What Ever Happened with the Payroll Tax Increase?
As you may recall, earlier this year, payroll taxes in the U.S. went up by 2% and I discussed how that tax increase could potentially affect spending. Well, we’re done with first quarter, so how have consumers reacted to that $16 less (based on average weekly earnings on non-farm payrolls) in take-home pay each week?
- Consumer spending increased the first two months of the year (up 0.7% in February and up 0.4% in January).
- Consumer confidence took a temporary hit in January, and then generally recovered in February and March.
And, here’s the real kicker, according to a survey recently done by Bankrate.com, almost half of Americans surveyed (48%) didn’t even notice the payroll tax increase. The households with the least income were even more unlikely to recognize the payroll tax increase than wealthier households (59% of households with less than $30,000 per year did not realize payroll taxes went up compared to 39% of middle-income households). A lot of lower-income households likely have variable hours worked and so their pay changes from check to check. That’s at least part of the reason why they were less likely to pick up on the payroll tax increase when compared to households whose earners had steady paychecks.
All things being equal, this behavior isn’t what one would initially expect, so what gives?
First off, consumers do not live in an ”all things being equal” environment. There are positive forces at work to offset that cut in income. The economy is doing pretty well. Equity markets were robust in the first quarter. The housing recovery – both home construction and home prices – continues, as does the labor market recovery. More jobs (or less layoffs), a better retirement portfolio, and more home equity are all good for the consumer.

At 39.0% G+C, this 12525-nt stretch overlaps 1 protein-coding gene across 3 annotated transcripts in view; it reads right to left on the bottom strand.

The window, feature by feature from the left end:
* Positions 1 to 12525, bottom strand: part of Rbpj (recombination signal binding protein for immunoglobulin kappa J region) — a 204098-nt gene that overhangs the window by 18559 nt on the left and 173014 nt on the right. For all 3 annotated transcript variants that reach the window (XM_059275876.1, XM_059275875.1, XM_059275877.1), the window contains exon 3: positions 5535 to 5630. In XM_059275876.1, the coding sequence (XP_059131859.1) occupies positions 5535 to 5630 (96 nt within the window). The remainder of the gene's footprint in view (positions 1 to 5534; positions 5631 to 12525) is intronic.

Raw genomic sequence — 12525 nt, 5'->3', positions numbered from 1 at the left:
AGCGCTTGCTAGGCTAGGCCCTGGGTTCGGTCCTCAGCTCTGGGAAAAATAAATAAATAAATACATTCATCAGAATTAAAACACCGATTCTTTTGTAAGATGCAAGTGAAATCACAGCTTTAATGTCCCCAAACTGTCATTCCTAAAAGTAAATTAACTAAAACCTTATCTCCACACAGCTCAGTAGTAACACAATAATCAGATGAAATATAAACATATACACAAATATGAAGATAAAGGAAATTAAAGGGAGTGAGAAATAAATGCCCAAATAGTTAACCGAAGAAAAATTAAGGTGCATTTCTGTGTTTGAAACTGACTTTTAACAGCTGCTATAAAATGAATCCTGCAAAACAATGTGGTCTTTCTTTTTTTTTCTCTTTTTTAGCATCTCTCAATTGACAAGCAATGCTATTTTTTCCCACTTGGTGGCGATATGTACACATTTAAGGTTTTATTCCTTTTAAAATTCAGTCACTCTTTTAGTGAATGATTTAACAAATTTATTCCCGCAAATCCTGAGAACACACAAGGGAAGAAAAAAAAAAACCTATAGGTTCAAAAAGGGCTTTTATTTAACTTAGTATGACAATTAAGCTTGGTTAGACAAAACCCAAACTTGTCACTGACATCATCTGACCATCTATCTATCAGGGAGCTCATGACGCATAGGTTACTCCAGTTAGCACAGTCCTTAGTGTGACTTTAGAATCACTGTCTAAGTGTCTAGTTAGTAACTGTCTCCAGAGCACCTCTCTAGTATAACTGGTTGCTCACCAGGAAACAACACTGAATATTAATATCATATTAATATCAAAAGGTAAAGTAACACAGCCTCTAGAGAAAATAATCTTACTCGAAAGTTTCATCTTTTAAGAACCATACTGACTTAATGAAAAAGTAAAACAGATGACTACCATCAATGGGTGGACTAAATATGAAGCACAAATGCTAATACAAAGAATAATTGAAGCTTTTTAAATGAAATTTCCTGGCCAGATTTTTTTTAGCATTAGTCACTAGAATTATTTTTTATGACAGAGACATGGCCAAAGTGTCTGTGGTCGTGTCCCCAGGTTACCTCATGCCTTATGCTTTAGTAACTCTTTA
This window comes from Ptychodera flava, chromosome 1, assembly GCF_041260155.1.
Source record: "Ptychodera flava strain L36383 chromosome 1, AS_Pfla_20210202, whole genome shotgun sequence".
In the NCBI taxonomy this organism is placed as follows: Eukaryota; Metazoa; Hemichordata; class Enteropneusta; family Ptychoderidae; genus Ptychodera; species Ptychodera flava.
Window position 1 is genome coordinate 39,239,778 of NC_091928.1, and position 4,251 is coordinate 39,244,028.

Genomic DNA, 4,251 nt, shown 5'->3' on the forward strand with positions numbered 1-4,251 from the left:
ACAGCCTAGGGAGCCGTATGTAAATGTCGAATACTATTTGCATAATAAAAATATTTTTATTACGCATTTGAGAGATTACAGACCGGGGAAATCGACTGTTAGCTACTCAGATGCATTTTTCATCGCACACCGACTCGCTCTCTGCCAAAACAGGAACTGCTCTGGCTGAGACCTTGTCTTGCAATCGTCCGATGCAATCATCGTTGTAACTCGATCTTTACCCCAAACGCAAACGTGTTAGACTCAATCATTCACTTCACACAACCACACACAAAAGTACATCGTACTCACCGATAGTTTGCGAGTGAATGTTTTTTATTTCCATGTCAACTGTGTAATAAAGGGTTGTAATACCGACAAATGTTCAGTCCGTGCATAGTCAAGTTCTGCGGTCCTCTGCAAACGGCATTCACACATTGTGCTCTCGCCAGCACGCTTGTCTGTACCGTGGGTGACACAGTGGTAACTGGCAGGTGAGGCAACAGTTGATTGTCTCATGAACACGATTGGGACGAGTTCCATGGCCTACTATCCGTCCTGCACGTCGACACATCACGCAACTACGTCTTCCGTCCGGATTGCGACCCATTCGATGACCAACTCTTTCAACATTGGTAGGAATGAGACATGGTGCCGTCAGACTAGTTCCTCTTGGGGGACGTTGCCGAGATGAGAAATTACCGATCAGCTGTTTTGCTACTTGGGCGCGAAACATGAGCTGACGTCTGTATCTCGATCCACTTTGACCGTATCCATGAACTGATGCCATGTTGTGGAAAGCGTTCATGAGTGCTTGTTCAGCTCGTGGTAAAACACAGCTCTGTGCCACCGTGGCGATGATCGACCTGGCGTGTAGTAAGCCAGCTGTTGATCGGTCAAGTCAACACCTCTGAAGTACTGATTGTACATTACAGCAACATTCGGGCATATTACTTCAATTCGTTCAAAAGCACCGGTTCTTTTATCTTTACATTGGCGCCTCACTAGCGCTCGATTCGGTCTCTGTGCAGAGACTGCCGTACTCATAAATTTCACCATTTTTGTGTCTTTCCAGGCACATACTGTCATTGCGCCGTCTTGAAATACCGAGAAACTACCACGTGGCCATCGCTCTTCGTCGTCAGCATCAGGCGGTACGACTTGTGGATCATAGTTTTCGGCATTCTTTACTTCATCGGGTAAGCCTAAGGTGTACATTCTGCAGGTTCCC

In addition, consumer balance sheets were, on average, well prepared for a bit less income going into 2013. As of the end last year, consumer balance sheets were improving nicely – credit cards defaults were at lows not seen since 1994 and household financial obligations ratio (the ratio of monthly debt payments plus rents, leases, property tax, home insurance to personal disposable income) fell to historic lows.
So, where did we see changes in consumer behavior over the last couple months? One place is savings. From December to January, the savings rate plummeted (6.5%* to 2.2%) to near 2007 lows. The February savings rate did move up to 2.6%, but that’s still well below the trend we’ve seen since 2008 (4.6%). The caveat with this data is that it’s volatile and prone to revisions. However, a decline in the savings rate may be consistent with less income. With less income, people save less or they’ll borrow to maintain a constant level of spending. As mentioned above, consumer balance sheets have improved quite a bit over the last few years and are, on average, likely better able to absorb small changes in income.
Still, in the coming months, the little changes from the payroll tax increase could add up. That permanent change in income could ultimately lead to a permanent small decline in consumption. Or alternatively, those positive forces, particularly the already-improving home prices and (if it happens) better wages could offset this effect.
*There was the added complication to this story; that is, income surged in December as companies paid out dividends and bonuses early to avoid income tax increases in 2013. This increase was temporary; as a result people saved the extra money.